CROCODILES by Matt Harris

CrocodilesOnce there was a very happy little girl who lived in a village between a jungle and a river. The little girl was so happy that she smiled all day long. She smiled when she woke up in the morning, smiled when she saw there were noodles for breakfast, smiled on her way to her school lessons, smiled when she came home for lunch, smiled as she spent the afternoon helping her mother with the laundry and cleaning, smiled and laughed while she played with the other children in the evening and went to bed smiling and looking forward to happy dreams. Life was good for the happy little girl.

But not everyone liked to see the girl smiling so much. In fact almost everyone in the village disliked seeing her smile all the time. This was because life in the village was very hard. The reason it was hard was that they lived between the river and the jungle. The river was full of crocodiles and the jungle was full of tigers, so the villagers had to scrape a living from their thin strip of land. At night they stayed indoors, fearful of the rustling sounds from the jungle where the tigers crept, and the sloshing sounds from the river where the crocodiles surged slowly through the brown waters.

The villagers would have liked to go fishing on the river but anyone who tried would be snatched by a sudden crocodile and dragged down into the dark water. They would have liked to forage in the jungle, but the tigers were too many and too quick. So life was hard, food was scarce, and the hot days of hard work were only broken up by the screams and chaos that came when a tiger ventured out of the jungle to grab some unsuspecting villager, or when the great jaws of a crocodile closed with a snap around someone who had strayed too close to the river’s edge. The people’s faces were hard and serious and even the children were glum and hard working, and when they played in the evenings they were not carefree, but cautious and worried.

All except the little girl who smiled so much. She smiled and smiled and paid no heed to the worries of the other villagers. At village meetings people began to mutter darkly about the little girl. She’s insolent, they said. She has no idea about life, they grumbled. What is she so happy about anyway? they asked.

The little girl’s grandmother was one of those who grumbled. She was embarrassed to be known as the grandmother of the foolish little girl who smiled all day and cared nothing for life’s woes. She often tried to stop her granddaughter smiling so often.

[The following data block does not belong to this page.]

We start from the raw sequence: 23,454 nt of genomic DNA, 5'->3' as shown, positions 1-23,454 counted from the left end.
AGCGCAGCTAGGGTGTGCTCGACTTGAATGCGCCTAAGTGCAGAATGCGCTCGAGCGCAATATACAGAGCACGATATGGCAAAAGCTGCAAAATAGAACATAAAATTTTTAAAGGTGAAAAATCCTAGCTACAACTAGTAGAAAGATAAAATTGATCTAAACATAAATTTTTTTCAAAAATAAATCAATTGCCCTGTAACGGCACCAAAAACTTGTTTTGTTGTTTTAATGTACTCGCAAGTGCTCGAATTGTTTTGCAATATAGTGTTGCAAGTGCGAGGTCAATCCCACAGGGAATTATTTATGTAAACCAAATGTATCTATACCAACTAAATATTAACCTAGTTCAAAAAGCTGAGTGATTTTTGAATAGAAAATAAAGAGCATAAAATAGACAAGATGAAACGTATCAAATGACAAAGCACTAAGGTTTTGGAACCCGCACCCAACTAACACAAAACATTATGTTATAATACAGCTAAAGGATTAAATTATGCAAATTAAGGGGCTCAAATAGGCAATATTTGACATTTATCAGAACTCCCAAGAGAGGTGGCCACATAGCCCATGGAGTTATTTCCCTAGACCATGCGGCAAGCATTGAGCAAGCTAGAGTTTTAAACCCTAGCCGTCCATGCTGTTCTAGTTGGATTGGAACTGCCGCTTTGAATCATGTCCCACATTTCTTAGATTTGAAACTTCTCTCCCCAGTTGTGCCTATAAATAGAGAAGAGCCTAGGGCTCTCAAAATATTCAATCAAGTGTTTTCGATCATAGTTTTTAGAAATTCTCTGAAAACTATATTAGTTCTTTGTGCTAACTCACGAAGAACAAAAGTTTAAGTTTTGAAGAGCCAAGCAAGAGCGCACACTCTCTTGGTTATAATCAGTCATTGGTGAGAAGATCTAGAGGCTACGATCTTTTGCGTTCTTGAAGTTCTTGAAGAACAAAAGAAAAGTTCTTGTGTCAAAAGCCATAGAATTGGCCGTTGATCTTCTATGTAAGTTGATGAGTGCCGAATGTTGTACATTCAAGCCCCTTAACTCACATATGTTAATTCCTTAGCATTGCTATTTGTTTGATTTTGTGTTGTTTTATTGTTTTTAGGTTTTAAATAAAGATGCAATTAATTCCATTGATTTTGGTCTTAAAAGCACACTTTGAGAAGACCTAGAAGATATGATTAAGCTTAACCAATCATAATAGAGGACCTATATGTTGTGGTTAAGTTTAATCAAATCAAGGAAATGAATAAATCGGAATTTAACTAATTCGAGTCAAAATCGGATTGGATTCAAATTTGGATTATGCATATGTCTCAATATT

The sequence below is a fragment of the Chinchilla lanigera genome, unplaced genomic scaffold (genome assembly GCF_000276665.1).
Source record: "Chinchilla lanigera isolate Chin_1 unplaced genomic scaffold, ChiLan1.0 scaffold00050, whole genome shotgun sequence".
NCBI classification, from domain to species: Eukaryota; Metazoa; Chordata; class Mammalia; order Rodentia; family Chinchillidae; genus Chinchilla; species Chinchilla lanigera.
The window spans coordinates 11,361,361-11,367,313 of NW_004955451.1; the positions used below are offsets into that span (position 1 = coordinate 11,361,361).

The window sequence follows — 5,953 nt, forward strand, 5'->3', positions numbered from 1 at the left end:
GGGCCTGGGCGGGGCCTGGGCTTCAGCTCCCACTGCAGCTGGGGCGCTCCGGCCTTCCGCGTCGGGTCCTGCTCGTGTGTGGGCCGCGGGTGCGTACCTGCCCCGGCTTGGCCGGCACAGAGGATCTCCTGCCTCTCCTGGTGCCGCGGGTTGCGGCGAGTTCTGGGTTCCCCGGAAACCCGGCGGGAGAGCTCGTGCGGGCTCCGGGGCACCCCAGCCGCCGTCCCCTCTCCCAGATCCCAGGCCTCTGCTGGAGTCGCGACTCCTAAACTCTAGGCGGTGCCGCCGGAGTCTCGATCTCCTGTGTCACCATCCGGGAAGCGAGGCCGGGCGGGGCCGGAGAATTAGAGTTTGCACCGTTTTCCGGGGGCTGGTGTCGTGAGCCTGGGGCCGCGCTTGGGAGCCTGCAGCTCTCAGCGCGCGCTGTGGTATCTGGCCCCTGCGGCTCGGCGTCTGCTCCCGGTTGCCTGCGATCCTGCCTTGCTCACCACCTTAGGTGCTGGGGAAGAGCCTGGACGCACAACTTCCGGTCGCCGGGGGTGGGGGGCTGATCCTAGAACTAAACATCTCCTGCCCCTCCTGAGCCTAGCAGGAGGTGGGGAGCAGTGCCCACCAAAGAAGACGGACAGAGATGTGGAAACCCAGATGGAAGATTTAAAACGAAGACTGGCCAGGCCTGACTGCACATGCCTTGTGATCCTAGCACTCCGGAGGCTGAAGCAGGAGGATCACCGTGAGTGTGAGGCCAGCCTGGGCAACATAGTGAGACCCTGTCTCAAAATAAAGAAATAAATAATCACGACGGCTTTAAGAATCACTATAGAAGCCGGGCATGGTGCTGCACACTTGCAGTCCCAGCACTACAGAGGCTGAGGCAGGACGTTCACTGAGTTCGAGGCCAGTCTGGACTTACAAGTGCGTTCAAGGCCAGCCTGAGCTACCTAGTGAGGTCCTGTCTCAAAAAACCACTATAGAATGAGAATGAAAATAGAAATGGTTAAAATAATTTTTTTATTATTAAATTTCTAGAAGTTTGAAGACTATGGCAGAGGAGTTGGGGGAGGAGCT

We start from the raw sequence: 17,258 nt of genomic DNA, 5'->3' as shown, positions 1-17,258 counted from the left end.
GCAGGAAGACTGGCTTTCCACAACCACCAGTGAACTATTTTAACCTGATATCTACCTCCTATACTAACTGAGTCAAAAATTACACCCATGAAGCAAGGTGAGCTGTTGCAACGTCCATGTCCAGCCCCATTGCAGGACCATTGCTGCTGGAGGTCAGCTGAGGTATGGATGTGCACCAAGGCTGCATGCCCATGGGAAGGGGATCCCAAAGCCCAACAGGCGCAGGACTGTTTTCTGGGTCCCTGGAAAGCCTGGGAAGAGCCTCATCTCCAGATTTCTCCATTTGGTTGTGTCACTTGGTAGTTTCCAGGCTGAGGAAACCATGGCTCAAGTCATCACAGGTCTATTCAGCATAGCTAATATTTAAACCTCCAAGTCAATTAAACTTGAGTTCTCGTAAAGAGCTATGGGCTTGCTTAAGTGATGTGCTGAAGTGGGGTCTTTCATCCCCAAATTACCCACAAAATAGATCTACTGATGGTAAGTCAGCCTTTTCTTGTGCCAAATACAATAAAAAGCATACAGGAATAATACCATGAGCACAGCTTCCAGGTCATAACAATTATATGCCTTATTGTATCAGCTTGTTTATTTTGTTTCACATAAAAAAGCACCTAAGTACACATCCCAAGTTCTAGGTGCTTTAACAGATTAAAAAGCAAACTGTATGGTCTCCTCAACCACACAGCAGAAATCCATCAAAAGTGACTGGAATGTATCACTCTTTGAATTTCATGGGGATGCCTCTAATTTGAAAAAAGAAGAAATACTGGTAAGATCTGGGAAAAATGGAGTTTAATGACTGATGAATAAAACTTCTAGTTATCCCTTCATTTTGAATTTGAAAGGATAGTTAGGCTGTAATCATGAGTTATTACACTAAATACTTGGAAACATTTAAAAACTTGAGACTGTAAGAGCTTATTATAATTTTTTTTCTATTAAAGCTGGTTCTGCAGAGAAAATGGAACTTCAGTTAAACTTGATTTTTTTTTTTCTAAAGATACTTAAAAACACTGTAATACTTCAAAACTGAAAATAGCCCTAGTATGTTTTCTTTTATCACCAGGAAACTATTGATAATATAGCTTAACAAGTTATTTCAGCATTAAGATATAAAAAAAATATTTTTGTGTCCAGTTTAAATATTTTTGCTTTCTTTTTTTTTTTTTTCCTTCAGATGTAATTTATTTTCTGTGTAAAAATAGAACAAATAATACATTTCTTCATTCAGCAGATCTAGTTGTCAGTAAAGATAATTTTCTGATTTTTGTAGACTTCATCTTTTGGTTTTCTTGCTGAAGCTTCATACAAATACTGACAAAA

‘How can you smile all day when life is so hard? Can’t you see that everybody else is unhappy? Are you trying to insult us all?’

The girl would shrug and apologise, but still she would smile.

All day long while the sun blazed, the tigers watched the village from the darkness of the jungle, and the crocodiles watched from the brown waters of the river. Sometimes the crocodiles would lift their heads to show great mouths of gleaming teeth, bared in gleeful smiles.

‘Look at the way those monsters smile, said the little girl’s grandmother, If you don’t stop smiling you will turn into a crocodile one day!’

The little girl laughed. She went to school each morning and learnt all about the world, so she knew that such things didn’t happen.

One day after school, while she was helping with the housework, her mother became angry with the girl’s constant smiling. ‘Go away and play!’ she scolded, ‘I’ve had enough of your smiling for one day.’

The little girl went away, but since all the other children were helping the adults with their farming or housework she could find no-one to play with. Instead she went to sit on a high rock near the river, where she could look out over the water but was far enough from the banks to be safe. She looked at the brown water churning lazily in the bright sunlight, and her smile widened. She saw the dense jungle on the other side of the river, watched it shift and sway, saw the rich green glow at its heart. She smiled even more. She watched the brown waters slide back here and there revealing green backs and watchful eyes. She smiled.

Out in the middle of the river a crocodile was watching her. It slowly raised its head from the water to show its enormous, pointy-toothed smile. She smiled at the sight. Her smile got wider and wider, her eyes glittered, her teeth sparkled in the sunlight. Her skin turned green, her hands and feet became claws, a great strong tale grew out behind her and thick scales grew all over her in beautiful patterns of green and gold. Her smile stretched out into a great gleeful crocodile smile. With a swish of her powerful tail she turned and prowled back into the village.

She crept up to her family’s hut. Outside, her grandmother was hunched over a wooden bucket, scrubbing wet clothes. The girl who had become a crocodile snapped up her grandmother in her jaws and gobbled her down in a flash. Her mother came running out of the hut, and the crocodile girl grabbed her in her jaws and gobbled her too. She turned and prowled back to the river as a commotion spread through the village. She crept down the steep banks of the river and slid into the dark waters. With a flick of her tail she surged forward. With a full belly she rose to float content in the middle of the river. The other crocodiles grinned at her. She smiled wider than ever.


February 2015 – ‘Otherworldly Originals’ Month

This story is part of the Short Story Sunday ‘Otherworldly Originals Month’ which continues throughout February with a quirky, distinctive and original story every Sunday.

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